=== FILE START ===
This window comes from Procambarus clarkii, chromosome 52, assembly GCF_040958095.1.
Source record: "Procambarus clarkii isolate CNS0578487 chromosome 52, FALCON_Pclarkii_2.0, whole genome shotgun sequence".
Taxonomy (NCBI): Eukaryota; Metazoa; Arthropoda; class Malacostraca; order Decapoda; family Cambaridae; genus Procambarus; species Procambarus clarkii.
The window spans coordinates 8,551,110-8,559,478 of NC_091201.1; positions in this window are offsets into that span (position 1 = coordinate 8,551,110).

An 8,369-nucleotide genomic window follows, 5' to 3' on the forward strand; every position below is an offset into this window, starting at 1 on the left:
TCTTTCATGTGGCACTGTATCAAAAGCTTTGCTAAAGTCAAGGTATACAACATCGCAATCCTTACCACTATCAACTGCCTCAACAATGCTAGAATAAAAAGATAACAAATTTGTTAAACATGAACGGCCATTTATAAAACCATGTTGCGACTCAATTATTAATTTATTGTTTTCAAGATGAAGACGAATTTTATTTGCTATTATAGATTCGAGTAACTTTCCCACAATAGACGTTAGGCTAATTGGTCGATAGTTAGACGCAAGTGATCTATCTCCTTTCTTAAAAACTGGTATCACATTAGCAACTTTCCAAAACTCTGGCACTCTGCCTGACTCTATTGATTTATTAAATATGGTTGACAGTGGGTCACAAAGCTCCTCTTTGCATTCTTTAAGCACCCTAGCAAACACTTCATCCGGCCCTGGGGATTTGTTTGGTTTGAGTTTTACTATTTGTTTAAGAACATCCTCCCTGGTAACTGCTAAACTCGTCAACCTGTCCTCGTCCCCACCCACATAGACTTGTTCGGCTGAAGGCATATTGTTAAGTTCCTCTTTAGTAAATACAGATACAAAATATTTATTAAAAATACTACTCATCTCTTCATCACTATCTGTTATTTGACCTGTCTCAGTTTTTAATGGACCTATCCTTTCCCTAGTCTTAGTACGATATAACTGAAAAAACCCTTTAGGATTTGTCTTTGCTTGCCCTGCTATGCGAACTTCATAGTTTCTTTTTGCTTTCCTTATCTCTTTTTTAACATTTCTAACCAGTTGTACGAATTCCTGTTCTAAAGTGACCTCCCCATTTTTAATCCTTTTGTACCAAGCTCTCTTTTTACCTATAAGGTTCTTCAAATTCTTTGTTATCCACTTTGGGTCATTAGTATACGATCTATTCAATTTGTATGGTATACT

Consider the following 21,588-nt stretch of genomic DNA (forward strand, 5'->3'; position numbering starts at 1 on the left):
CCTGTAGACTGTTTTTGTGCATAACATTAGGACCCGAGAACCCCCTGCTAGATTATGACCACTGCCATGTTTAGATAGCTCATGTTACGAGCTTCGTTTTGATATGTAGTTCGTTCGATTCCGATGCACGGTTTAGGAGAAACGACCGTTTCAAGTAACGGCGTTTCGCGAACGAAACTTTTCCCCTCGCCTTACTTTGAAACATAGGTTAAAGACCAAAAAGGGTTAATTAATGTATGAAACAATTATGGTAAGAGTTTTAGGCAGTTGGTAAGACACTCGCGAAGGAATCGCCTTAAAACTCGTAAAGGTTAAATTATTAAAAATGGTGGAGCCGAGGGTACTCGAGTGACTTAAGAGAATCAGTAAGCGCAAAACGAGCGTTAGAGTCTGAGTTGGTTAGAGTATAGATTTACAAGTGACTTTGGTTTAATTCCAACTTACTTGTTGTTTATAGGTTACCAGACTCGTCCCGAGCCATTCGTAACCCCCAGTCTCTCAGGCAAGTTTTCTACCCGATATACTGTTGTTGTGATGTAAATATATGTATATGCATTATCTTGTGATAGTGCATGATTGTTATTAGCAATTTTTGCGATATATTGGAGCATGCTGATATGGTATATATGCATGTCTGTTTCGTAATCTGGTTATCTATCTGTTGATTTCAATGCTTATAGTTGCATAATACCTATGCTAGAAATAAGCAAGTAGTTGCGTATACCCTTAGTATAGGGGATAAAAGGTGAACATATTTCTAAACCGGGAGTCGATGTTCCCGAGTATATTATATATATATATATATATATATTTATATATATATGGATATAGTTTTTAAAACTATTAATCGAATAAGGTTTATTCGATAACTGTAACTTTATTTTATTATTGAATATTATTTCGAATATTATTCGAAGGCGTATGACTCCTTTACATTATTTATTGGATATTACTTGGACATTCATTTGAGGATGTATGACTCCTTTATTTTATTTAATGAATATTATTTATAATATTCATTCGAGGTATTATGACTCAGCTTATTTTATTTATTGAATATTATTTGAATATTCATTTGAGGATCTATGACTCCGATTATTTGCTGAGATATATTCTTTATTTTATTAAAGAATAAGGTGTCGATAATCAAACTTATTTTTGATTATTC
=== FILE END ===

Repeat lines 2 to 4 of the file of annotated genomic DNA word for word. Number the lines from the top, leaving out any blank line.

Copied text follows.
Source record: "Procambarus clarkii isolate CNS0578487 chromosome 52, FALCON_Pclarkii_2.0, whole genome shotgun sequence".
Taxonomy (NCBI): Eukaryota; Metazoa; Arthropoda; class Malacostraca; order Decapoda; family Cambaridae; genus Procambarus; species Procambarus clarkii.
The window spans coordinates 8,551,110-8,559,478 of NC_091201.1; positions in this window are offsets into that span (position 1 = coordinate 8,551,110).